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Wednesday, August 10, 2011

Painting Civil War miniatures part 1

Reb Officer's uniform

I paint just 25/28mm miniatures but what I do for my miniatures can apply for smaller and larger scales as well. What many gamers do is paint their stuff on what makes them feel is correct or just whatever they want to be correct. I strive for 90% correct and the remaining 10% is wiggle room for what we don’t know. Personally it would thrill me to no end if I can have definitive proof about what each soldier wore on every day of the war but sadly… no spirits have contacted me to let me know. In light of this I aim to paint most of my models what the average soldier would look like. If there is good information I try to change with what we know for specific units and at a certain time. I’m using the miniatures for every battle I play so I want to be mostly 90% correct for all these actions. To give the units a specific time frame from game to game you can adjust with the Color Guards and Officers to switch things up. This requires less effort to fit in. Painting hundreds of miniatures is time consuming and expensive so I never like doing this over again once they are already done! Painting just 4 models for a Color Guard is easier than painting or repainting 28 models or more!

40th New York Volunteers
Alright so let’s start with the easiest to paint but most likely for you is also the most boring to paint, the Union infantryman. He is easier because the average (remember, we’re dealing with only average here) soldier makes up 95% or all Union infantrymen. That makes it so simple to be correct and you can just paint away but boy… can that make it boring as hell. Of course you can easily switch things up a bit to somewhat do some times different for giggles and STILL be correct. That’s the good news, right?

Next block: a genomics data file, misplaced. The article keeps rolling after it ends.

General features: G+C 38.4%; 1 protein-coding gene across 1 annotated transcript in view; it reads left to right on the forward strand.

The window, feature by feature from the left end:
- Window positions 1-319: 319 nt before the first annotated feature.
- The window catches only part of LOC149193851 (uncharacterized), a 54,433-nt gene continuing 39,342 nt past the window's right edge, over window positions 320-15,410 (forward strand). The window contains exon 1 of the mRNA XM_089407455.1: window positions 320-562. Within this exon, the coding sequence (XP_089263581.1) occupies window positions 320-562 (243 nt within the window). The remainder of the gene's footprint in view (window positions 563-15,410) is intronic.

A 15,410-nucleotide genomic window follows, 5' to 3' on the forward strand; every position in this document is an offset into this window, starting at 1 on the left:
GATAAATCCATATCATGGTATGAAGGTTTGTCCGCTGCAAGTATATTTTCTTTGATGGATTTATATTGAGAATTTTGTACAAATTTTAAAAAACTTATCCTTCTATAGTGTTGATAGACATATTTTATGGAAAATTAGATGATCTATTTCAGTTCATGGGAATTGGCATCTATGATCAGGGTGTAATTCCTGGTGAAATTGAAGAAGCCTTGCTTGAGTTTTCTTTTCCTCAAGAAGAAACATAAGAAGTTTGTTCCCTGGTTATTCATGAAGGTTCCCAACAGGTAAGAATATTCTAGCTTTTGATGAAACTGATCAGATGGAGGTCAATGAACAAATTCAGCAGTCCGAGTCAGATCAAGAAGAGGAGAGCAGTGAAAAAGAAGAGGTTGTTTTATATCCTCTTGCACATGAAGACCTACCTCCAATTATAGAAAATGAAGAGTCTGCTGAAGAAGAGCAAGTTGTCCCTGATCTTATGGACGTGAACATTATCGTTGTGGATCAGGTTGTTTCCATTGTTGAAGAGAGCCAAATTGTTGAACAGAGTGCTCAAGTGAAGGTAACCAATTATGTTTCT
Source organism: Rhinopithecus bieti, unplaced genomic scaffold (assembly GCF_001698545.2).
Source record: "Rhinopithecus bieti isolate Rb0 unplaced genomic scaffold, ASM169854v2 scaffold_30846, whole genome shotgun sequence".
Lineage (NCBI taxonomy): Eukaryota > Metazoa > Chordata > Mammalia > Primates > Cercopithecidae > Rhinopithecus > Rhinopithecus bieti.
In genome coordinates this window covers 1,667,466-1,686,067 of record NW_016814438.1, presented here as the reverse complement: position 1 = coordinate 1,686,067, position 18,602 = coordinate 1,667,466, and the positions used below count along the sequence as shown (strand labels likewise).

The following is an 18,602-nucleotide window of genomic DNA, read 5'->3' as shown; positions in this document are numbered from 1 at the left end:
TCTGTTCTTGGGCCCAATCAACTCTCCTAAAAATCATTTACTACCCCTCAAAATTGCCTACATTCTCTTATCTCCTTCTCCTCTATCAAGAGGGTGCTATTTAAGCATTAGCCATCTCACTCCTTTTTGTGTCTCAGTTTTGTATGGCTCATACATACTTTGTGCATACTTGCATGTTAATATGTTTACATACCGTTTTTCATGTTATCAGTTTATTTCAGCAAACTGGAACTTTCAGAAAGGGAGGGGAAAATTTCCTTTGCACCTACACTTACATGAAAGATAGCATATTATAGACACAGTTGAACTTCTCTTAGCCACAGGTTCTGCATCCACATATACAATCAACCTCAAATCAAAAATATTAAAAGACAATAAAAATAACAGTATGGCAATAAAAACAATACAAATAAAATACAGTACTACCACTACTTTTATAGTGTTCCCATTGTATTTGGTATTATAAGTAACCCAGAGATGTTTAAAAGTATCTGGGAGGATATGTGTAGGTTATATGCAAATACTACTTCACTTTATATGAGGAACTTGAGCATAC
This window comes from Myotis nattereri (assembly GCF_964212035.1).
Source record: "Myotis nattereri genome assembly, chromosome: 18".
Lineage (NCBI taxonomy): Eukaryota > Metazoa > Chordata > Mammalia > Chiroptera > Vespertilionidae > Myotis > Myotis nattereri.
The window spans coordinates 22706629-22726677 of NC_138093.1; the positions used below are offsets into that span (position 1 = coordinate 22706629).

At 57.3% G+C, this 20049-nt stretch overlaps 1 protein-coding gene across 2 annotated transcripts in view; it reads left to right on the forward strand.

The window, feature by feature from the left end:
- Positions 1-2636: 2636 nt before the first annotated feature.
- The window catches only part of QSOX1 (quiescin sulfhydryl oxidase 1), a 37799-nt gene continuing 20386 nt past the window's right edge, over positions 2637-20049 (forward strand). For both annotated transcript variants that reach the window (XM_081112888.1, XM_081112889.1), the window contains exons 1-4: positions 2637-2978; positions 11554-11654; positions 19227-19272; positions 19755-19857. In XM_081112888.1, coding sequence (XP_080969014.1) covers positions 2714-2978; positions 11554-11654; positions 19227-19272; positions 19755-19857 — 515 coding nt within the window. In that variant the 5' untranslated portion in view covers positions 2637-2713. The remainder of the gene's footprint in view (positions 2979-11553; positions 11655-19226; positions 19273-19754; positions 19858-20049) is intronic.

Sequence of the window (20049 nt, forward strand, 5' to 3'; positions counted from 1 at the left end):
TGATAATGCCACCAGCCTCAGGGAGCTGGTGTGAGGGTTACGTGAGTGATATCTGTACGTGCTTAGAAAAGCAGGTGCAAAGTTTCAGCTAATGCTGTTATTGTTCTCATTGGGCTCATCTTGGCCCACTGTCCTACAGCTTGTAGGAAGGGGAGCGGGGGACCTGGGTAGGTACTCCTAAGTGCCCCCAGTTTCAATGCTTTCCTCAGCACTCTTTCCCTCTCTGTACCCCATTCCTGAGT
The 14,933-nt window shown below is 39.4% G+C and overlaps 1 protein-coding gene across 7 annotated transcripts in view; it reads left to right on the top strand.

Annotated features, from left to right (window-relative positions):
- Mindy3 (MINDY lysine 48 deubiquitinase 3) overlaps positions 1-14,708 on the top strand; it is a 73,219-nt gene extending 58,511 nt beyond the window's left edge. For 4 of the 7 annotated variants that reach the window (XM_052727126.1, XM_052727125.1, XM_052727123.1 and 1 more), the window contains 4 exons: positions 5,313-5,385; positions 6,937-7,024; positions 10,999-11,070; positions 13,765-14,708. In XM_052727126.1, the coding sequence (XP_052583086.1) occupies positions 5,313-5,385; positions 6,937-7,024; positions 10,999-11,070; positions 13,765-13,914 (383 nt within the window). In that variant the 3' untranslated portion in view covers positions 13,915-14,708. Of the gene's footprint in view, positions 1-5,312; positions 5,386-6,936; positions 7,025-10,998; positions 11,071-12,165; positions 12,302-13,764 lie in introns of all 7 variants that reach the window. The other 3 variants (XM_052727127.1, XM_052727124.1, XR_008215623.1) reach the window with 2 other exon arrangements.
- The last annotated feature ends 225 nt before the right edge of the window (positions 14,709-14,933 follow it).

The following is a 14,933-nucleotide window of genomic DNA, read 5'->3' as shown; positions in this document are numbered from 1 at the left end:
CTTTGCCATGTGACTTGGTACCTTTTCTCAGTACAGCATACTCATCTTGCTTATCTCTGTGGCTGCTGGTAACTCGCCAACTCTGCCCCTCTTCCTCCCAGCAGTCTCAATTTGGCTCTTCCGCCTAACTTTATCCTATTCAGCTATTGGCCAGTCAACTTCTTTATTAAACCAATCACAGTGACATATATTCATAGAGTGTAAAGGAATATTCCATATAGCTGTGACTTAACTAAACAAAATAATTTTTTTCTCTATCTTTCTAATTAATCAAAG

Maj. Gen John F. Reynolds
Before we jump right in and start painting just let me stop you here for a minute and explain a thing or two. There were fashions and cultural issues to deal with and your miniatures should reflect this in the same way as you paint them. The period was a long time ago and there was no air-conditioning and fans to keep them cool. They were used to the heat and cold. This means you really shouldn’t have a lot of models without jackets on and some would say none at all. Besides, if it was too hot to wear a Sack coat, Frock coat or Shell jacket as you would assume then what would they do their costs? There were no wagons to carry these. The take home message is do not buy a bag of miniatures of soldiers without coats. To go along with this is the fact that every male of this period would not venture out of the house without a coat on. It was just they way it was culturally in this period. If manual labor was the order of the day it was okay to remove your coat but if visitors dropped by you would put the coat back on. Soldiering in battle wasn’t manual labor so coupled with being acclimatized to the elements adds up do not have a plethora of models without coats, pure and simple. It’s NOT an average soldier by any means. We’re not painting hot and sweaty reenactors of 2011 but men in the 1860’s.

20 lbs. Parrott

The other thing to note is that like the coat issue is a similar situation with head gear. All men and boys would wear something on their heads while out of doors, all men all the time. This includes doing manual labor. This also serves to protect them from the elements to a certain extent so if the model does not have a hat or cap on, what are you painting it for? Perhaps the soldier had it shot off his head? Maybe, but… not a whole regiment of these unfortunate souls.

McPherson's barn and ridge facing Northwest in the swale in front of Seminary Ridge

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